The Ottawa Herald from Ottawa, Kansas on February 16, 1963 · Page 8
Get access to this page with a Free Trial

The Ottawa Herald from Ottawa, Kansas · Page 8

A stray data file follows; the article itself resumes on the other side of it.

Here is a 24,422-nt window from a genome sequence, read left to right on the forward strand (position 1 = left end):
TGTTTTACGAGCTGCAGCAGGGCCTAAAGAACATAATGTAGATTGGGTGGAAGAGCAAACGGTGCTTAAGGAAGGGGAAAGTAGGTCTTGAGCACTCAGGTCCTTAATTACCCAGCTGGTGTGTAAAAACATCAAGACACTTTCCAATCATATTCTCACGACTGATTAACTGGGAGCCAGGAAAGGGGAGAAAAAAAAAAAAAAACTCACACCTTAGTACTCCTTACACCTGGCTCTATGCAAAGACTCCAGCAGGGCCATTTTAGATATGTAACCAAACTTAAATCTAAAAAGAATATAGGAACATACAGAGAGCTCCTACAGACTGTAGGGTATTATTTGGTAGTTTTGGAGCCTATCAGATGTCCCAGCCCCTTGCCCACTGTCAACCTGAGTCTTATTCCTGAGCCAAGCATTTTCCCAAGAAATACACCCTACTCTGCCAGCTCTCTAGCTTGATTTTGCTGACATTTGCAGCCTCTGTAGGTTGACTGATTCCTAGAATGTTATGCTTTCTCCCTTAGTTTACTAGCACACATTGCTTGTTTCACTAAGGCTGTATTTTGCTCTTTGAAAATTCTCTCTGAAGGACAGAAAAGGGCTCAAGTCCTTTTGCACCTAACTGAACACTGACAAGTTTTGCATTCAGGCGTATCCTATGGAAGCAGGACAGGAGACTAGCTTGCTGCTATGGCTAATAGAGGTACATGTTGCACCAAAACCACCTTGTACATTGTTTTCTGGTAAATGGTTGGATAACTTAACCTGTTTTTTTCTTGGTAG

Publication:
Location:
Ottawa, Kansas
Issue Date:
Saturday, February 16, 1963
Page:
Page 8
Start Free Trial
Cancel